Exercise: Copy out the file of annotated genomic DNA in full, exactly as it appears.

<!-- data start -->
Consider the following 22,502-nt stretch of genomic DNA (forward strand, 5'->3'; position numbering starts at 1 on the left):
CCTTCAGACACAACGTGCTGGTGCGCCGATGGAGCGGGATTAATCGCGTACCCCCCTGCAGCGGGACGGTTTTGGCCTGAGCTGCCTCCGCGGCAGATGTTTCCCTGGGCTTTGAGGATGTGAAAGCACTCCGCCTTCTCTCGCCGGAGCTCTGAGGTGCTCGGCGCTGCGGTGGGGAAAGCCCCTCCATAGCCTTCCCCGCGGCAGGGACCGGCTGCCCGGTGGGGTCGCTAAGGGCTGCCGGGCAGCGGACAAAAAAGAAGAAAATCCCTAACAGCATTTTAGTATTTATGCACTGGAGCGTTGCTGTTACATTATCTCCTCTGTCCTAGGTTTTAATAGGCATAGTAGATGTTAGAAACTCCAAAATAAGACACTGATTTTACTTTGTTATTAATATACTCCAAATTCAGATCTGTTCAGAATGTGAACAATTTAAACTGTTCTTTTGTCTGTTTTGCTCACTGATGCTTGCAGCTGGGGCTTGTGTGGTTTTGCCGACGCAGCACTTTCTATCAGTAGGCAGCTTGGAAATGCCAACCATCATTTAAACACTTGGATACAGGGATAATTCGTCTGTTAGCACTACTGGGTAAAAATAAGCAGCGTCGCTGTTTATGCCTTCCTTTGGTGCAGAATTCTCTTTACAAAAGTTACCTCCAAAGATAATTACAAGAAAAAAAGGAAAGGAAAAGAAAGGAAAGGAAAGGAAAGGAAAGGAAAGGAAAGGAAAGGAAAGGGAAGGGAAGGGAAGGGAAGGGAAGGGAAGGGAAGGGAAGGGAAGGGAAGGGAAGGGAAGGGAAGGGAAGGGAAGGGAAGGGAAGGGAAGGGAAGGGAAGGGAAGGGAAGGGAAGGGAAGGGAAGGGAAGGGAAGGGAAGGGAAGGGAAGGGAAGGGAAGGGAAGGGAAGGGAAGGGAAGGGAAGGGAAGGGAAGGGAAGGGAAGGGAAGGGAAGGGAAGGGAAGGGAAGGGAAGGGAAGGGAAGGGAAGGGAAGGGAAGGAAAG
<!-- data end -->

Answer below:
Consider the following 22,502-nt stretch of genomic DNA (forward strand, 5'->3'; position numbering starts at 1 on the left):
CCTTCAGACACAACGTGCTGGTGCGCCGATGGAGCGGGATTAATCGCGTACCCCCCTGCAGCGGGACGGTTTTGGCCTGAGCTGCCTCCGCGGCAGATGTTTCCCTGGGCTTTGAGGATGTGAAAGCACTCCGCCTTCTCTCGCCGGAGCTCTGAGGTGCTCGGCGCTGCGGTGGGGAAAGCCCCTCCATAGCCTTCCCCGCGGCAGGGACCGGCTGCCCGGTGGGGTCGCTAAGGGCTGCCGGGCAGCGGACAAAAAAGAAGAAAATCCCTAACAGCATTTTAGTATTTATGCACTGGAGCGTTGCTGTTACATTATCTCCTCTGTCCTAGGTTTTAATAGGCATAGTAGATGTTAGAAACTCCAAAATAAGACACTGATTTTACTTTGTTATTAATATACTCCAAATTCAGATCTGTTCAGAATGTGAACAATTTAAACTGTTCTTTTGTCTGTTTTGCTCACTGATGCTTGCAGCTGGGGCTTGTGTGGTTTTGCCGACGCAGCACTTTCTATCAGTAGGCAGCTTGGAAATGCCAACCATCATTTAAACACTTGGATACAGGGATAATTCGTCTGTTAGCACTACTGGGTAAAAATAAGCAGCGTCGCTGTTTATGCCTTCCTTTGGTGCAGAATTCTCTTTACAAAAGTTACCTCCAAAGATAATTACAAGAAAAAAAGGAAAGGAAAAGAAAGGAAAGGAAAGGAAAGGAAAGGAAAGGAAAGGAAAGGAAAGGGAAGGGAAGGGAAGGGAAGGGAAGGGAAGGGAAGGGAAGGGAAGGGAAGGGAAGGGAAGGGAAGGGAAGGGAAGGGAAGGGAAGGGAAGGGAAGGGAAGGGAAGGGAAGGGAAGGGAAGGGAAGGGAAGGGAAGGGAAGGGAAGGGAAGGGAAGGGAAGGGAAGGGAAGGGAAGGGAAGGGAAGGGAAGGGAAGGGAAGGGAAGGGAAGGGAAGGGAAGGGAAGGGAAGGGAAGGGAAGGGAAGGGAAGGGAAGGGAAGGAAAG